Family Violence Protection Amendment (Information Sharing) Bill 2017


RICH-PHILLIPS (South Eastern Metropolitan) — I rise this afternoon to make some brief remarks to the Family Violence Protection Amendment (Information Sharing) Bill 2017, which is a bill to establish a scheme for the sharing between prescribed entities of information relevant to assessing and managing the risk of family violence. The bill develops a new family violence risk assessment and risk management framework and intimates a number of recommendations which arise from the Royal Commission into Family Violence.

The key provisions of the bill are in clause 7, which inserts new part 5A into the Family Violence Protection Act 2008. It establishes the key operative provisions of the bill, including the definitions, the circumstances in which information can be shared, which entities can share information and how information can be used. It provides that information can be shared by either a risk assessment entity or a protection entity for either a family violence assessment purpose or a family violence protection purpose without the consent of a perpetrator and where sharing without the consent of a victim is necessary to lessen or prevent a serious threat. It also goes on to define confidential information as being health information or personal information, including sensitive information, unique identifiers and identifiers.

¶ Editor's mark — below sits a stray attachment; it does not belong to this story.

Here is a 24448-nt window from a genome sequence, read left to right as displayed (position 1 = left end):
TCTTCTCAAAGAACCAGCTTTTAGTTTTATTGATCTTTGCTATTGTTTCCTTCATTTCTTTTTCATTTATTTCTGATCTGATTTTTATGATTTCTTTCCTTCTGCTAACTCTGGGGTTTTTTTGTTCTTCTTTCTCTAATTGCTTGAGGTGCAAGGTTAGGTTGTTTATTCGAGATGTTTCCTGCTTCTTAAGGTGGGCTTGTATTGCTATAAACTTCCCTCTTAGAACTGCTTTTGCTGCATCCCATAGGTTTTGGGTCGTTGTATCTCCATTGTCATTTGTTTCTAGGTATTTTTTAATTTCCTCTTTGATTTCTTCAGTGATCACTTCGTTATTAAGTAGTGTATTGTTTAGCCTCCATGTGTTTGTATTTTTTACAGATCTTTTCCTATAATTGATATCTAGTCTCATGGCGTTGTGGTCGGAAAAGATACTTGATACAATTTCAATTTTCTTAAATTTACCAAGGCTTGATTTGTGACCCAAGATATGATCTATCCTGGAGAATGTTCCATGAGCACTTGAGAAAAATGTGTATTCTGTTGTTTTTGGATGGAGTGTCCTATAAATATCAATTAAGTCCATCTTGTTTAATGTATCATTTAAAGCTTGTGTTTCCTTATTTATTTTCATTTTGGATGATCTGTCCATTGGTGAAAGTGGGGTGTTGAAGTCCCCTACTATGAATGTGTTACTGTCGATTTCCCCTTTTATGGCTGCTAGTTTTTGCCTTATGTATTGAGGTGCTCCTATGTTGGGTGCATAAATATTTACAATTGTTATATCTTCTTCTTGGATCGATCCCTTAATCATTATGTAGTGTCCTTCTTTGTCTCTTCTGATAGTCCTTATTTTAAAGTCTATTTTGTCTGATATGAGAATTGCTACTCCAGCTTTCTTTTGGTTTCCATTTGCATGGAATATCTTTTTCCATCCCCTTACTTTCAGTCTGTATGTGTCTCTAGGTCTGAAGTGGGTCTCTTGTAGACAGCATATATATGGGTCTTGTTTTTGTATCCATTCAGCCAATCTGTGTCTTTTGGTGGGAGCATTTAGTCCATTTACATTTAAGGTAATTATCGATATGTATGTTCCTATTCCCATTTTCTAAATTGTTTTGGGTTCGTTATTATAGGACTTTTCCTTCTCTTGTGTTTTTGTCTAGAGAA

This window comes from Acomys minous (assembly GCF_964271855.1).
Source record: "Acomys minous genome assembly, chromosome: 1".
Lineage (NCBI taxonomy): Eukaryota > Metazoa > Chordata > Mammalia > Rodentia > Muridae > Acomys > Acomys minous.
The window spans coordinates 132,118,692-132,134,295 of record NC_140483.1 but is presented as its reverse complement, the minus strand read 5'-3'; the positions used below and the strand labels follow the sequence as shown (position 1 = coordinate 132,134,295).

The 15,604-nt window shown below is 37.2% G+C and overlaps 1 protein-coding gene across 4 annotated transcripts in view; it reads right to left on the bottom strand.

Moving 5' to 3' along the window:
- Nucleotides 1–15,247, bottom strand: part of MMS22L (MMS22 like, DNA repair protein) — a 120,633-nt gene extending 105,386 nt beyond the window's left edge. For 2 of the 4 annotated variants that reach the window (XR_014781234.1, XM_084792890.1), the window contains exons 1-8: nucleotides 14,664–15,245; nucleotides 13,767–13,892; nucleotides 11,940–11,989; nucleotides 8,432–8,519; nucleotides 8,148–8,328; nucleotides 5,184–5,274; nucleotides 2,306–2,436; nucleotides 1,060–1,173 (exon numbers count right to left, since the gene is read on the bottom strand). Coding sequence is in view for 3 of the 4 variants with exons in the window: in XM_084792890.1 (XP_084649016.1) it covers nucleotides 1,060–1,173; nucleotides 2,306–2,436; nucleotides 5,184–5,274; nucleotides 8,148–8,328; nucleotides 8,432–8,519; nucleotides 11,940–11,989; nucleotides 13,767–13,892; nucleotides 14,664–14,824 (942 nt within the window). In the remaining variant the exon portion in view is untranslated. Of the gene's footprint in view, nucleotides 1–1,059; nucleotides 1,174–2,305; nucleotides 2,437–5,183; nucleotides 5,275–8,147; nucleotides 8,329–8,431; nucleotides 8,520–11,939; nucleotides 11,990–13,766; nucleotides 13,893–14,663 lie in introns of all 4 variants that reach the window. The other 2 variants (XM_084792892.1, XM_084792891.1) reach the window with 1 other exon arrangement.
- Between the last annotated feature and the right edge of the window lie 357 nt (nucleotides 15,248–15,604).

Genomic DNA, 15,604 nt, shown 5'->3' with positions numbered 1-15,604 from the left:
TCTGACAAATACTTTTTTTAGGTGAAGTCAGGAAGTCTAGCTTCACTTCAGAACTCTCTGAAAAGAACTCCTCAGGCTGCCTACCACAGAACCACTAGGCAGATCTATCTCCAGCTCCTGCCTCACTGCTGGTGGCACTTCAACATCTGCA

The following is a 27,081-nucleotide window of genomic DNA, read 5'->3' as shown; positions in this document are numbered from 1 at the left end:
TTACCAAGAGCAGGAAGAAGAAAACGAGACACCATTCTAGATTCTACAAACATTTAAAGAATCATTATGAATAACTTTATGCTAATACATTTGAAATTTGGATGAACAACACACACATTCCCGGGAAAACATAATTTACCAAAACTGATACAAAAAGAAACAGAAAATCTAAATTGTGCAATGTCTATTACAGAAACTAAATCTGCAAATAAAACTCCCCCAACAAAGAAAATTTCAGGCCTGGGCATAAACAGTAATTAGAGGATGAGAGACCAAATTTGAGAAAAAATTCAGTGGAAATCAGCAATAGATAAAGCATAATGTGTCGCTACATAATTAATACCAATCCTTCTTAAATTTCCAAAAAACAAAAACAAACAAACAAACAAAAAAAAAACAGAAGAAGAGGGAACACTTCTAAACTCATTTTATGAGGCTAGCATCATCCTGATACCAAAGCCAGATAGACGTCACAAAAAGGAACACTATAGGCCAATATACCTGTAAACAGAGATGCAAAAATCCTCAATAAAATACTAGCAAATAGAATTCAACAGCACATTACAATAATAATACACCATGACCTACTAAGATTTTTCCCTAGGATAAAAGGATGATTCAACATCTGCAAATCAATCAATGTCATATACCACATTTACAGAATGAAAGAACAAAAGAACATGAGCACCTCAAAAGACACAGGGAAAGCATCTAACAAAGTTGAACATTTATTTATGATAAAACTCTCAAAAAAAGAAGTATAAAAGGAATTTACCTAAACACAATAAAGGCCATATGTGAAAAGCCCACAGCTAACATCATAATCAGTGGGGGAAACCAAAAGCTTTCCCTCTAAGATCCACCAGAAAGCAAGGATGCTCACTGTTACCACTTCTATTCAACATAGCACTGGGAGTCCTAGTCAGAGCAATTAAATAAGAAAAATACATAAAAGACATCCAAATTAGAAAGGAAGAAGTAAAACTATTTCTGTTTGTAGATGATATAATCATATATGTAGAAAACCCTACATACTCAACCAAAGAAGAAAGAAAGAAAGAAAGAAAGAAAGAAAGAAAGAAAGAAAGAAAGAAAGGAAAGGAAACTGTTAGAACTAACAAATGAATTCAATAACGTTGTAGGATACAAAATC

Clause 8 of the bill creates two new offences for unauthorised use and disclosure of confidential information, including a protection where information has been shared in good faith. Clause 16 establishes the family violence risk assessment and risk management framework. Clause 19 removes the requirement that a serious threat to life, health, safety or wellbeing be imminent before information can be lawfully shared, and clause 25 amends the Freedom of Information Act 1982 to create a new basis for making a document exempt if there is a risk of family violence.

The establishment of this information-sharing framework is an important step in developing a framework to manage family violence in all its forms in our community, and Mr Finn spoke about the range of family violence, which is not, as I have spoken previously about, only perpetrated against women or children. Family violence is far more complex than that. The victims of family violence are far more complex than that, and the perpetrators of family violence are far too complex to simply say, 'It's men'. Mr Finn's points were very valid in that regard. Establishing an information-sharing framework is an important step to managing and addressing family violence in all its forms in the Victorian community.

The development of this framework is an important shift in the way in which information, particularly personal information, is managed in the state jurisdiction. We have seen over the last decade in particular, 15 years perhaps, the use of privacy provisions certainly inserted in legislation but more particularly applied by way of policy documents to a range of government entities whereby the availability of privacy frameworks from a policy direction have been more often than not used in a public sense to impede accountability and scrutiny of acts undertaken by government entities.